Already required to be on hand inside every New Jersey high school, a supply of opioid antidotes would also have to be maintained at public and independent colleges and universities across the state under a proposed law advancing in the state Legislature.

Approved Thursday by an Assembly panel, the measure would require that higher education institutions keep Narcan or a similar product at one or more secure and easily accessible locations on campus.

The schools would also be tasked with developing a policy for emergency administration of the antidote to a student, staffer, or other person experiencing an opioid overdose.

"Since the opioid crisis is still with us, and our higher education institutions have some of our most vulnerable populations, it seems to make sense that opioid overdose antidotes should be readily available at our colleges and universities," said Assemblywoman Mila Jasey, D-Essex, sponsor of the measure and chair of the Higher Education Committee.

For traditional college students aged 24 and under, the number of opioid-related deaths doubled between 2005 and 2015 nationwide, Jasey said.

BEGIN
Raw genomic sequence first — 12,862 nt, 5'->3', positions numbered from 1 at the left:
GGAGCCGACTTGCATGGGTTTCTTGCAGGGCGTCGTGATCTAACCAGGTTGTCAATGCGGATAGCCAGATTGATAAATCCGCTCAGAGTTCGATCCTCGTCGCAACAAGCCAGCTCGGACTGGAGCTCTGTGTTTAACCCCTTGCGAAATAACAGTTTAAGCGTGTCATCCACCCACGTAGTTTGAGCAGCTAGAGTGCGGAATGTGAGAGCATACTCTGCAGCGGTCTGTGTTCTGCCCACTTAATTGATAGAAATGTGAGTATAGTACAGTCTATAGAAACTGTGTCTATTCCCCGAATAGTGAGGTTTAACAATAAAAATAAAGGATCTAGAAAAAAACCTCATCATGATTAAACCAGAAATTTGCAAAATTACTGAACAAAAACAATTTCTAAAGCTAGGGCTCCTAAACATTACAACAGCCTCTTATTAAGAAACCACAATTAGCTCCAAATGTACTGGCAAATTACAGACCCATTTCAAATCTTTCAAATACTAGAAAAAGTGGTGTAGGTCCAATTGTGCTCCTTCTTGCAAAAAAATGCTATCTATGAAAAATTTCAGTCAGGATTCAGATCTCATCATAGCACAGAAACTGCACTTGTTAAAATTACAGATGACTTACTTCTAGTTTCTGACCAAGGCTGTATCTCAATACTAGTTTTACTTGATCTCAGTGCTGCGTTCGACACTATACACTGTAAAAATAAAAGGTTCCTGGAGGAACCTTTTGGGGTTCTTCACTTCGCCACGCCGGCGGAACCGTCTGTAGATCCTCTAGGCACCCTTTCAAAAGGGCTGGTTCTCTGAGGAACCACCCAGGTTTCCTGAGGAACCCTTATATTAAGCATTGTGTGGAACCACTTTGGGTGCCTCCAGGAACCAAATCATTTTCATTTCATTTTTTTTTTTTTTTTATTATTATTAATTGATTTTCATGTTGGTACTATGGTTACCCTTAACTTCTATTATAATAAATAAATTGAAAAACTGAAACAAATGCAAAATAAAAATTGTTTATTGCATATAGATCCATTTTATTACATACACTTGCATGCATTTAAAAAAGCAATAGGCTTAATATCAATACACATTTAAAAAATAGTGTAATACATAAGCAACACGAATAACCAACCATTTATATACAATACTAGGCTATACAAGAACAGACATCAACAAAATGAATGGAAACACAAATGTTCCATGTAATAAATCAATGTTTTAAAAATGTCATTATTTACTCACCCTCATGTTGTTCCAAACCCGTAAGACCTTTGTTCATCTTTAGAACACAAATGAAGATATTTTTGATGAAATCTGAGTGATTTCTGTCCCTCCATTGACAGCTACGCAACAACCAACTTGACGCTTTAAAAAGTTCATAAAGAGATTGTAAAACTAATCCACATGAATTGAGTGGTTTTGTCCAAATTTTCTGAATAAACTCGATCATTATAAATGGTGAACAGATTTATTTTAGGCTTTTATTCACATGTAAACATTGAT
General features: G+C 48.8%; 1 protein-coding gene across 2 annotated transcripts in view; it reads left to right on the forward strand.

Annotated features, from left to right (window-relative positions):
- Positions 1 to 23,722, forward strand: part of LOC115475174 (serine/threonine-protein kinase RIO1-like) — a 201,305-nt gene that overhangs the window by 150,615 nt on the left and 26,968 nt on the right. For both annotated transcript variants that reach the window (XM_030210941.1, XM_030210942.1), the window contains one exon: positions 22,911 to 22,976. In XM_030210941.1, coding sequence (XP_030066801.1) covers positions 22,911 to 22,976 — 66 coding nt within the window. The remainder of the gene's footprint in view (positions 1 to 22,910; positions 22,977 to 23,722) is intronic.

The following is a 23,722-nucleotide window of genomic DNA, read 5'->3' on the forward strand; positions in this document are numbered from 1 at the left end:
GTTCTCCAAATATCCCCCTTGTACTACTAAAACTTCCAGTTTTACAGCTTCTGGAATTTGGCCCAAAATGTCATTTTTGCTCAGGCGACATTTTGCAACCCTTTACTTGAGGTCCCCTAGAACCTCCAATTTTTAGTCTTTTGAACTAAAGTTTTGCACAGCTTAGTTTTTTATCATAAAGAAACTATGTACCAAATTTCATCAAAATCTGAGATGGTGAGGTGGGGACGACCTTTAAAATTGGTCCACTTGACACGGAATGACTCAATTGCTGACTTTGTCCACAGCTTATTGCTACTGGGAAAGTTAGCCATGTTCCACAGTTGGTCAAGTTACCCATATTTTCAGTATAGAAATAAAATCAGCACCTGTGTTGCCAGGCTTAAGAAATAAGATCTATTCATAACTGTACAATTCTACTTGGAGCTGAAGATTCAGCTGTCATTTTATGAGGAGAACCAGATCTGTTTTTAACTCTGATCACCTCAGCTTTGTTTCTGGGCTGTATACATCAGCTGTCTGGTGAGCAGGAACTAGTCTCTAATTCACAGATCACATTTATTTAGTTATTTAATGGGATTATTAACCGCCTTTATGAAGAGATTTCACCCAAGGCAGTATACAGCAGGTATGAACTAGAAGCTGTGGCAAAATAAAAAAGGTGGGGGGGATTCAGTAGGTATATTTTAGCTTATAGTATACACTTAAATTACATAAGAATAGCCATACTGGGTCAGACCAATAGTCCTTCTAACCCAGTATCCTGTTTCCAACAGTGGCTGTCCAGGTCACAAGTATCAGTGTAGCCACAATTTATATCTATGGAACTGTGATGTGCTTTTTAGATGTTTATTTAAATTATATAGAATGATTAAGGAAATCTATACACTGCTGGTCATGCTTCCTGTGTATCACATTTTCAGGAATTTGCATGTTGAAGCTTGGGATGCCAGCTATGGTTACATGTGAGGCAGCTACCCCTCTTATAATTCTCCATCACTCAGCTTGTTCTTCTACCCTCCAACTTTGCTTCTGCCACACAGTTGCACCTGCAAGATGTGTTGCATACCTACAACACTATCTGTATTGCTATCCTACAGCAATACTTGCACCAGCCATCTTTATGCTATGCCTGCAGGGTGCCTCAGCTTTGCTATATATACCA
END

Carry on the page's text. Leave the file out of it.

In 2018, through Nov. 30, law enforcement and EMTs across new Jersey reported using naloxone (Narcan) 14,827 times. Overdoses claimed the lives of more than 3,000 New Jerseyans for the first time on record.

The proposed law states a licensed campus medical professional will have the primary responsibility of administering an opioid antidote, but additional employees may be designated and trained as well.

"If a person experiencing an opioid overdose is treated with an antidote quickly enough, it could be life-saving," Jasey said. "By storing proper medication on campuses, campus police or security officers may be able to reach patients faster and administer the antidote."

Jasey's bill amends the Overdose Prevention Act to include institutions and licensed medical professionals on campus among the recipients who may receive prescribed opioid antidotes through a standing order. The bill, as the language currently states, also provides immunity from liability for "good faith" administration of the antidote.

Before getting signed by Gov. Phil Murphy in August, legislation requiring antidotes in New Jersey high schools was approved unanimously by the state Assembly and Senate. The law took effect Dec.1.

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